Join us for a TED Talk and discussion. Bring your lunch and we will provide beverages and dessert.
January 27, 11:30 - 12:30 Whu Ordinary People Need to Understand Power with Eric Liu
Far too many Americans are illiterate in power — what it is, how it operates and why some people have it. As a result, those few who do understand power wield disproportionate influence over everyone else. “We need to make civics sexy again,” says civics educator Eric Liu. “As sexy as it was during the American Revolution or the Civil Rights Movement.”
February 10, 11:30 - 12:30 Want to Innovate? Become a "Now-ist" with Joi Ito
C“Remember before the internet?” asks Joi Ito. “Remember when people used to try to predict the future?” In this engaging talk, the head of the MIT Media Lab skips the future predictions and instead shares a new approach to creating in the moment: building quickly and improving constantly, without waiting for permission or for proof that you have the right idea. This kind of bottom-up innovation is seen in the most fascinating, futuristic projects emerging today, and it starts, he says, with being open and alert to what’s going on around you right now. Don’t be a futurist, he suggests: be a now-ist.
February 24, 11:30 - 12:30 The Fiction of Memory with Elizabeth Loftus
Psychologist Elizabeth Loftus studies memories. More precisely, she studies false memories, when people either remember things that didn't happen or remember them differently from the way they really were. It's more common than you might think, and Loftus shares some startling stories and statistics, and raises some important ethical questions we should all remember to consider.
March 7, 11:30 - 12:30 Embrace the Near Win with Sarah Davis AND Success, Failure and the Drive to Keep Creating with Elizabeth Gilbert
At her first museum job, art historian Sarah Lewis noticed something important about an artist she was studying: Not every artwork was a total masterpiece. She asks us to consider the role of the almost-failure, the near win, in our own lives. In our pursuit of success and mastery, is it actually our near wins that push us forward?
Elizabeth Gilbert was once an "unpublished diner waitress," devastated by rejection letters. And yet, in the wake of the success of 'Eat, Pray, Love,' she found herself identifying strongly with her former self. With beautiful insight, Gilbert reflects on why success can be as disorienting as failure and offers a simple — though hard — way to carry on, regardless of outcomes.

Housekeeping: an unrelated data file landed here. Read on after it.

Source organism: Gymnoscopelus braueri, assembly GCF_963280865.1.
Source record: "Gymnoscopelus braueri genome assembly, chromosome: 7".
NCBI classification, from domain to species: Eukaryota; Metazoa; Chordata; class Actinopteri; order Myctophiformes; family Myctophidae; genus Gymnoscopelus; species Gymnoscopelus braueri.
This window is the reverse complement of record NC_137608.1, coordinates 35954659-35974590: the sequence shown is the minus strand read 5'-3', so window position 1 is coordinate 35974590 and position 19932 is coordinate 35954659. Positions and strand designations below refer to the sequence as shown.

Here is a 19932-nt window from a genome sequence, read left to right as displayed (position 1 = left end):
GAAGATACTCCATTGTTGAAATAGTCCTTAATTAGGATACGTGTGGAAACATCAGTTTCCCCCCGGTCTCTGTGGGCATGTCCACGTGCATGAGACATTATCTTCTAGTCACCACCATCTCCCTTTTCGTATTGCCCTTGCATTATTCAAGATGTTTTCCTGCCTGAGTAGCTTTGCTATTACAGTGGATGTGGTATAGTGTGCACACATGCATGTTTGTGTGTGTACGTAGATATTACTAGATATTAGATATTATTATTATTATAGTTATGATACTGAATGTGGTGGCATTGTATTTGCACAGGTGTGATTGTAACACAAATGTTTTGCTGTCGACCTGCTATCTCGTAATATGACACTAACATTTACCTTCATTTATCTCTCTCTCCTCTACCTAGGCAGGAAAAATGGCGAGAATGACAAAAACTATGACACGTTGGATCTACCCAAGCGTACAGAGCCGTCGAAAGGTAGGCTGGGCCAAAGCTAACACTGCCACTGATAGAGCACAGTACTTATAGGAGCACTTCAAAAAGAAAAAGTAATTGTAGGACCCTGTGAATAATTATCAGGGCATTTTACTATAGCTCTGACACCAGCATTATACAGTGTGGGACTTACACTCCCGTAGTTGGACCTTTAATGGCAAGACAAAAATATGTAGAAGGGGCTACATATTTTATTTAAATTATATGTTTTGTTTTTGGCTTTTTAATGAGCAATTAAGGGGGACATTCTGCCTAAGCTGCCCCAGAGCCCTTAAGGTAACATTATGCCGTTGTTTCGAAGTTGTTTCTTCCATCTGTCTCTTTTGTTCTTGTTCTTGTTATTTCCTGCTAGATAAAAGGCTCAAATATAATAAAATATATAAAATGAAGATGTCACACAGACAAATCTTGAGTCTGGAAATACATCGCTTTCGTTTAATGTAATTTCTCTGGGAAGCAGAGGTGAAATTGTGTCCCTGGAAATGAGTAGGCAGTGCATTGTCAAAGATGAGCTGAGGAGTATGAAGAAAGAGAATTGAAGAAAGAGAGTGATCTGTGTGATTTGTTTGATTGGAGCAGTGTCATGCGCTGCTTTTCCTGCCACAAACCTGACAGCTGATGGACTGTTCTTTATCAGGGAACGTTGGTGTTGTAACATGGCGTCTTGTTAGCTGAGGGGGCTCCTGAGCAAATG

April 7, 11:30 - 12:30 What the Social Progress Index can Reveal About Your Country with Michael Green
The term Gross Domestic Product is often talked about as if it were “handed down from god on tablets of stone.” But this concept was invented by an economist in the 1930s. We need a more effective measurement tool to match 21st century needs, says Michael Green: the Social Progress Index. With charm and wit, he shows how this tool measures societies across the three dimensions that actually matter. And reveals the dramatic reordering of nations that occurs when you use it.
April 21, 11:30 - 12:30 The Best Stats You've Ever Seen with Hans Rosling
You've never seen data presented like this. With the drama and urgency of a sportscaster, statistics guru Hans Rosling debunks myths about the so-called "developing world.
November 18, 11:30 - 12:30 How to Overcome our Biases? Walk Boldly Toward Them with Verna Myers
Our biases can be dangerous, even deadly — as we've seen in the cases of Michael Brown in Ferguson, Missouri, and Eric Garner, in Staten Island, New York. Diversity advocate Vernā Myers looks closely at some of the subconscious attitudes we hold toward out-groups. She makes a plea to all people: Acknowledge your biases. Then move toward, not away from, the groups that make you uncomfortable. In a funny, impassioned, important talk, she shows us how.